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"The Ocean Duck" by Coleman Barks

first published in Delicious Laughter. Maypop Books, 1990.

You're a wild Ocean-Duck
that has been raised with chickens!

Your true mother lived on the Ocean,
but your nurse was a domestic land-bird.

Your deepest soul-instincts are toward the Ocean.
Whatever land-moves you have
you learned from your nurse, the hen.
It's time now to join the ducks!

Your nurse will warn you about saltwater,
but don't listen! The Ocean's your home,
not that stinking henhouse.

You are a King, a son of Adam, who can tread water,
as well as the ground. Angels don't walk the earth,
and animals don't swim in the spiritual Ocean.

You're a man or a woman.
You do both. You stumble along, and you soar
in great circles through the sky.

We are waterbirds, my son.
The Ocean knows our language and hears us,
and replies. The sea is our Solomon.

Walk into that, and let the David-Water
make us lovely chain-mail with its ripples.

The Ocean is always around us, but sometimes
through vanity and forgetfulness we get seasick.

As thunder sometimes gives a thirsty man
a headache, when he forgets it's bringing rain.
He keeps hoping for something from the dry creek-bed.
Don't look to secondary causes!

Once an ascetic lived far out in the desert,
and pilgrims would come to marvel at him.

Enraptured, he stood on sand hot enough
to make water boil, yet in the desert wind
he was cool and moist
as though in a freshly watered garden.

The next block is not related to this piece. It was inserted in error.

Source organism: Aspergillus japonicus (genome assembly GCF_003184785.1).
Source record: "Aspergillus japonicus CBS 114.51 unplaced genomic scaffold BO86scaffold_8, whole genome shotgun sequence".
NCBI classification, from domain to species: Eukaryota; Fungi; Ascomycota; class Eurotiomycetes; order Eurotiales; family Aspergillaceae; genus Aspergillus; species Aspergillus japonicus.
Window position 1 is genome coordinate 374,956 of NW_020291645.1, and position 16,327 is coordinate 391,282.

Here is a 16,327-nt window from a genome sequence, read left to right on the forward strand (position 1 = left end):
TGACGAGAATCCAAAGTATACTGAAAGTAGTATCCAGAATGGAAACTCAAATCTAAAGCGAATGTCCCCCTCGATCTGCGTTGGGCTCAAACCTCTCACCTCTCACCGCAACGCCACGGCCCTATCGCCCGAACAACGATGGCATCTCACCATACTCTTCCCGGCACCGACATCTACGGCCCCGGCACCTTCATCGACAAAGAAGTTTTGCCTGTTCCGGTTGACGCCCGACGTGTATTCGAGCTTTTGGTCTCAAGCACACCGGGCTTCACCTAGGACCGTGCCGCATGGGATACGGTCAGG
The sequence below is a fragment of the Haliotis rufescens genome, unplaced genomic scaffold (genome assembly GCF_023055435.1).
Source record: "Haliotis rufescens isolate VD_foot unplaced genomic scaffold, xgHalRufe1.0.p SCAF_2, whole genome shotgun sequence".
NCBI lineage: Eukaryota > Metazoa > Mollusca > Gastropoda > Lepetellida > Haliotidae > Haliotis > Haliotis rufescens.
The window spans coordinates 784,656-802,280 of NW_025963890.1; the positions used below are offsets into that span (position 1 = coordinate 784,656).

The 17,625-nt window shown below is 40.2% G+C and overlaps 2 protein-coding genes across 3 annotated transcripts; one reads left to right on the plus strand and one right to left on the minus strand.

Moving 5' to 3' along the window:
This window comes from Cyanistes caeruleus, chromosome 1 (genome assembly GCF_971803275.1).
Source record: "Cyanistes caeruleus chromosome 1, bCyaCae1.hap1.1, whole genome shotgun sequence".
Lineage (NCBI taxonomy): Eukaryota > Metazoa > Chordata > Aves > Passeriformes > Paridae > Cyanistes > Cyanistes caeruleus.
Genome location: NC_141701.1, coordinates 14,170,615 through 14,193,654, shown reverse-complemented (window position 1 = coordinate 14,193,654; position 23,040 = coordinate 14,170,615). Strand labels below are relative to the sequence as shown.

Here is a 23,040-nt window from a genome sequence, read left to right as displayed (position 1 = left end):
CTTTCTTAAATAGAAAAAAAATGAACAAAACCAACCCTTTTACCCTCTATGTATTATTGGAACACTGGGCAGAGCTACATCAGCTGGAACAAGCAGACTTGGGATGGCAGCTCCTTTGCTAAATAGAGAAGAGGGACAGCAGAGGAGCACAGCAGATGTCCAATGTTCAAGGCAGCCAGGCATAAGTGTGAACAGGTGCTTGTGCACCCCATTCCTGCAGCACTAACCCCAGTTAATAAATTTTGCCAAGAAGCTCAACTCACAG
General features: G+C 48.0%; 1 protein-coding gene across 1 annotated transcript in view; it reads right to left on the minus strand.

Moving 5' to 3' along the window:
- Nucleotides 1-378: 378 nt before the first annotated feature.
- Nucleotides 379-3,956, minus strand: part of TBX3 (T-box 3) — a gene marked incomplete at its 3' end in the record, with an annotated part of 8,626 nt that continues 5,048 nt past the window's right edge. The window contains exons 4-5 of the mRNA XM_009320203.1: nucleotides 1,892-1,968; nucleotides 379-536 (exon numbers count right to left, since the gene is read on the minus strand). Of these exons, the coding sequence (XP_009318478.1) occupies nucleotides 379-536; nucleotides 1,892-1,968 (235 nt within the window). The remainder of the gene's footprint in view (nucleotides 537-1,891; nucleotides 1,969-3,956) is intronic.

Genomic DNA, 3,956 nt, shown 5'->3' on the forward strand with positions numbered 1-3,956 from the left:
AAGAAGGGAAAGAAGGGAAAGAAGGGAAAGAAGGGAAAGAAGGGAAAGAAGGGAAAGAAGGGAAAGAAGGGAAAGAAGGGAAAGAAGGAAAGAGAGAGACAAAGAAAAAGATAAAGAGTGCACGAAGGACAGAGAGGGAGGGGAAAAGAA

His bare feet seemed wrapped in silk
and his body in a breeze.

The pilgrims waited. Finally he came back
from his absorbed state to be one of them,
very bright and alive.
                 Water was trickling
fro his face and garments
as though from ablutions.
                 "Where did it come from?"
they asked. He pointed upward.
                 "But does it come
whenever you want it to? With no well and no rope!
Tell us more about this."
                 The ascetic prayed,
"Answer these pilgrims' questions, You Who
brought space into view from non-spatiality.
Let these pilgrims see where their sustaining
comes from."
                 In the middle of that a cloud appeared,
a big elephant of a cloud,
that began to spray down trunkfuls
of rainwater, flooding the ditches and hollows.

The pilgrims opened their waterskins
and let them be filled.

One group immediately cut the cords of doubt
and were freed.

                 Another group let their faith
begin to grow slowly.

                 And a third segment
of the pilgrims were sour and skeptical
before they came, and sour and skeptical
afterwards.
                 And that's the end of that story!

                 


University of Oklahoma logo

Modern Languages / Anthropology 3043: Folklore & Myth.
Laura Gibbs, Ph.D. 2002.  laura-gibbs@ou.edu.
Page last updated: February 9, 2003 9:21 PM

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